Born in 1918 into the fabric of Arab-Jewish frontier life at the foot of Mt. Tabor, Yigal Allon rose to become one of the founding figures of the state of Israel and an architect of its politics. In 1945 Allon became commander of the Palmah—an elite unit of the Haganah, the semilegal army of the Jewish community—during the struggle against the British for independence. In the 1947-49 War of Independence against local and invading Arab armies, he led the decisive battles that largely determined the borders of Israel. Paradoxically, his close lifelong relations with Arab neighbors did not prevent him from being a chief agent of their sizable displacement.

A bestseller in Israel and available now translated into English, Yigal Allon, Native Son is the only biography of this charismatic leader. The book focuses on Allon's life up to 1950, his clash with founding father David Ben-Gurion, the end of his military career, and the watershed in culture and character between the Jewish Yishuv and Israeli statehood. As a statesman in his more mature years, he formulated what became known as the "Allon Plan," which remains a viable blueprint for an eventual two-state partition between Israel and the Palestinians. Yet in the end, the promise Allon showed as a brilliant young military commander remained unfulfilled. The great dream of the Palmah generation was largely lost, and Allon's name became associated with the failed policies of the past.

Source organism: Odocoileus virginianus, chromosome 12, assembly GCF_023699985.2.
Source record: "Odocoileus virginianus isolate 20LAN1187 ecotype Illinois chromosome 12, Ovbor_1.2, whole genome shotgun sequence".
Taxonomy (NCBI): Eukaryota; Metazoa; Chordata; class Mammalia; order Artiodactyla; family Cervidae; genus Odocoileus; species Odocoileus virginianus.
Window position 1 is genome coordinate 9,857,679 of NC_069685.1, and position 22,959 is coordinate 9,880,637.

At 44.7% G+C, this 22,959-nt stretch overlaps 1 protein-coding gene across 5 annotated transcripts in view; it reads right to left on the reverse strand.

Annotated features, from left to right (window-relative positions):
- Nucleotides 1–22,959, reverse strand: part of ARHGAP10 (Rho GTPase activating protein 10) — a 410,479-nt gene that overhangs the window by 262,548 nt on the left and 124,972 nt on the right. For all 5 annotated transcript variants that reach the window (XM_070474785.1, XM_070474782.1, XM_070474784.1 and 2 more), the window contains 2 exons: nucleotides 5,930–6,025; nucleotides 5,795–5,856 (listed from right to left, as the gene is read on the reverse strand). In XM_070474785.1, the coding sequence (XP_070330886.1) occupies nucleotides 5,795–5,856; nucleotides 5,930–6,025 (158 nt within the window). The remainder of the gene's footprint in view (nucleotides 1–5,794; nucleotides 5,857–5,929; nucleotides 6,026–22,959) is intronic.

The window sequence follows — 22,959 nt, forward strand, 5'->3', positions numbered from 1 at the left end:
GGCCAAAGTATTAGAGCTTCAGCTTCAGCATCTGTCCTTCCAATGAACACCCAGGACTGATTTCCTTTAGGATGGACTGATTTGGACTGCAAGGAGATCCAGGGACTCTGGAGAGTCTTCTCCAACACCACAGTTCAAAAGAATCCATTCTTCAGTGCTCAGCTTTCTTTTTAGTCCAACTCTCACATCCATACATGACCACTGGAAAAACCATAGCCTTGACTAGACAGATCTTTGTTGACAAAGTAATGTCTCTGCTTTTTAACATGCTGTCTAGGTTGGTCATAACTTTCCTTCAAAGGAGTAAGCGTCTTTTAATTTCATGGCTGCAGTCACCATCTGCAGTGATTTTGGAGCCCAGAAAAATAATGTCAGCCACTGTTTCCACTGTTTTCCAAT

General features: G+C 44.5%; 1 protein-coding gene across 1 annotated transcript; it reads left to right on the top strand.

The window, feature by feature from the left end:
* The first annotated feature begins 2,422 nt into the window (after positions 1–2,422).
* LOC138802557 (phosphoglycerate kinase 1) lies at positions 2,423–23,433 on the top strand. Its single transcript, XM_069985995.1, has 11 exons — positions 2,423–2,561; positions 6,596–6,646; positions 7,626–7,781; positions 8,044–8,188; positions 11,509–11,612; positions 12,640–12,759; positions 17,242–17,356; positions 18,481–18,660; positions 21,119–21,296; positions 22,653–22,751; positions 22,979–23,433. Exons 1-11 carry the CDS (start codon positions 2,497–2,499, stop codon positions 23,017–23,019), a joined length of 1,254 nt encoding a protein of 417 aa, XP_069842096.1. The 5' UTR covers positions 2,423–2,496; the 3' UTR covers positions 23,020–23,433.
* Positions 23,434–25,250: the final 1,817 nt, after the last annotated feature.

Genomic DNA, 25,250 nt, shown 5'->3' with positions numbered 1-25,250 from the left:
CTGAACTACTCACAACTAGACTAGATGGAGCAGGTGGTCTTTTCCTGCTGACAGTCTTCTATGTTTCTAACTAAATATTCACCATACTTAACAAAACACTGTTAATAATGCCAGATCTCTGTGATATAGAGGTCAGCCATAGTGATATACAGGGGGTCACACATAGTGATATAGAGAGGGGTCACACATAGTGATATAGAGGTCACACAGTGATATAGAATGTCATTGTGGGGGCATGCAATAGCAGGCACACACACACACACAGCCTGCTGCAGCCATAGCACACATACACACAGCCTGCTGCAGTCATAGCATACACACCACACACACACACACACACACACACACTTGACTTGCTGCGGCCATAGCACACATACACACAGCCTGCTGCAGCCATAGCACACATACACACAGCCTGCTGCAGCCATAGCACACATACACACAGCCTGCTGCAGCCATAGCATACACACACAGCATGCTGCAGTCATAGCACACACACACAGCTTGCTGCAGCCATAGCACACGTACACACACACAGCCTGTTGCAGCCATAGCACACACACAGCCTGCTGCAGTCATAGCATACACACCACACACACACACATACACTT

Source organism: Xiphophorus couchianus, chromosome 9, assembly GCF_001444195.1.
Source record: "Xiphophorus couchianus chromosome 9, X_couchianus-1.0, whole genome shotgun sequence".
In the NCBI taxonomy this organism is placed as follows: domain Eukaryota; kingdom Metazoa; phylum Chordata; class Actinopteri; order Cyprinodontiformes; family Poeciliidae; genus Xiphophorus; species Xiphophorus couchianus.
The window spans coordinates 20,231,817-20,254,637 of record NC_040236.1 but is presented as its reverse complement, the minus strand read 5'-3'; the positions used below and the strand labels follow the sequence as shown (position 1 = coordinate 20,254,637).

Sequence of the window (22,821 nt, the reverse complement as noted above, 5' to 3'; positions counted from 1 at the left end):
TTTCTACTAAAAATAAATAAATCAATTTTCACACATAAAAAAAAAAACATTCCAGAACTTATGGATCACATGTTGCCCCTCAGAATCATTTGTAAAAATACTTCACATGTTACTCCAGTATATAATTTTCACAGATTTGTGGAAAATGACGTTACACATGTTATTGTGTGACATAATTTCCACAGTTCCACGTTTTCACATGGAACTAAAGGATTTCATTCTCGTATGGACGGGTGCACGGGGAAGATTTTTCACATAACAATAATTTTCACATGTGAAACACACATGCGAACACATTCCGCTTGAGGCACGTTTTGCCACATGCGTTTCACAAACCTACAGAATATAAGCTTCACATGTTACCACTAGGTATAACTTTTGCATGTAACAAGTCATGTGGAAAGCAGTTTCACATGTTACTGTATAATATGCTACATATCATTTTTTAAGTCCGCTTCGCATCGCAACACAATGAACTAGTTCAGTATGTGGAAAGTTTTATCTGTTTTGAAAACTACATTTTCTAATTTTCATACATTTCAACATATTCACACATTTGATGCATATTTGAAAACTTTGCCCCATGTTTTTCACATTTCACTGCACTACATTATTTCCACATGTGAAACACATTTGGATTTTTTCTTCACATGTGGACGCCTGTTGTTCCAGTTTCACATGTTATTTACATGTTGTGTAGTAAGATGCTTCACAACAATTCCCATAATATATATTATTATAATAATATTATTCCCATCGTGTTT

The story of Allon's life frames the history of Israel, its relationship with its Arab neighbors, its culture and spirit. This important biography touches on matters—Israel's borders, refugees, military might—that remain very much alive today.